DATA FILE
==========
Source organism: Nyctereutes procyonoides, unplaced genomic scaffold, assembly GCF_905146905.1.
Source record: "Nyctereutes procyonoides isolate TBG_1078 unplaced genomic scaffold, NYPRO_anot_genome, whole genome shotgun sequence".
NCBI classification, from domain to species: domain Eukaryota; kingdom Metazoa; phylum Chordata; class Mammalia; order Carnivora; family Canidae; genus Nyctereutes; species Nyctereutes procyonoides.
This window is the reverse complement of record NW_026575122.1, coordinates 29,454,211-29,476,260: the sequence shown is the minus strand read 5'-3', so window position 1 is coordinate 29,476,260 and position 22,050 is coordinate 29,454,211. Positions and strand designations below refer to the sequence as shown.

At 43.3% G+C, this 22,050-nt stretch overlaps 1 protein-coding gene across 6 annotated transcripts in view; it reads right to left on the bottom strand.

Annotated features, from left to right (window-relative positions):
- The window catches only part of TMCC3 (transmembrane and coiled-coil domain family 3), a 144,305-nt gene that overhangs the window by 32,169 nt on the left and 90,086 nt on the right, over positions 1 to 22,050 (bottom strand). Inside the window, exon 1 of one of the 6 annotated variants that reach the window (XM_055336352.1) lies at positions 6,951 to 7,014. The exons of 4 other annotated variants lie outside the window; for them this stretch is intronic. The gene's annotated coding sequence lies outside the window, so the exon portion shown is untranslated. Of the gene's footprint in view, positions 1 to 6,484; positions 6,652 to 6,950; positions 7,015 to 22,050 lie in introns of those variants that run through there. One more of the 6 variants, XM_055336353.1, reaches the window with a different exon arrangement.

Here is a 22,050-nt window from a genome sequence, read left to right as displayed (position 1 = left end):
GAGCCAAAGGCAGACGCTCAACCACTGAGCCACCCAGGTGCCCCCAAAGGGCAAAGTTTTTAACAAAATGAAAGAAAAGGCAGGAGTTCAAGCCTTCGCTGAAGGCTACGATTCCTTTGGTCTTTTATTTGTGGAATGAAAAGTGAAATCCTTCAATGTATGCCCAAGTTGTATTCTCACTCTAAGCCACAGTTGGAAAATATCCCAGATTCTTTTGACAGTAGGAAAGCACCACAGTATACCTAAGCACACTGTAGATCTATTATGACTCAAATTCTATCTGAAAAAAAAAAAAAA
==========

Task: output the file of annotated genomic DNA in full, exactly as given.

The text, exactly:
Source organism: Nyctereutes procyonoides, unplaced genomic scaffold, assembly GCF_905146905.1.
Source record: "Nyctereutes procyonoides isolate TBG_1078 unplaced genomic scaffold, NYPRO_anot_genome, whole genome shotgun sequence".
NCBI classification, from domain to species: domain Eukaryota; kingdom Metazoa; phylum Chordata; class Mammalia; order Carnivora; family Canidae; genus Nyctereutes; species Nyctereutes procyonoides.
This window is the reverse complement of record NW_026575122.1, coordinates 29,454,211-29,476,260: the sequence shown is the minus strand read 5'-3', so window position 1 is coordinate 29,476,260 and position 22,050 is coordinate 29,454,211. Positions and strand designations below refer to the sequence as shown.

At 43.3% G+C, this 22,050-nt stretch overlaps 1 protein-coding gene across 6 annotated transcripts in view; it reads right to left on the bottom strand.

Annotated features, from left to right (window-relative positions):
- The window catches only part of TMCC3 (transmembrane and coiled-coil domain family 3), a 144,305-nt gene that overhangs the window by 32,169 nt on the left and 90,086 nt on the right, over positions 1 to 22,050 (bottom strand). Inside the window, exon 1 of one of the 6 annotated variants that reach the window (XM_055336352.1) lies at positions 6,951 to 7,014. The exons of 4 other annotated variants lie outside the window; for them this stretch is intronic. The gene's annotated coding sequence lies outside the window, so the exon portion shown is untranslated. Of the gene's footprint in view, positions 1 to 6,484; positions 6,652 to 6,950; positions 7,015 to 22,050 lie in introns of those variants that run through there. One more of the 6 variants, XM_055336353.1, reaches the window with a different exon arrangement.

Here is a 22,050-nt window from a genome sequence, read left to right as displayed (position 1 = left end):
GAGCCAAAGGCAGACGCTCAACCACTGAGCCACCCAGGTGCCCCCAAAGGGCAAAGTTTTTAACAAAATGAAAGAAAAGGCAGGAGTTCAAGCCTTCGCTGAAGGCTACGATTCCTTTGGTCTTTTATTTGTGGAATGAAAAGTGAAATCCTTCAATGTATGCCCAAGTTGTATTCTCACTCTAAGCCACAGTTGGAAAATATCCCAGATTCTTTTGACAGTAGGAAAGCACCACAGTATACCTAAGCACACTGTAGATCTATTATGACTCAAATTCTATCTGAAAAAAAAAAAAAA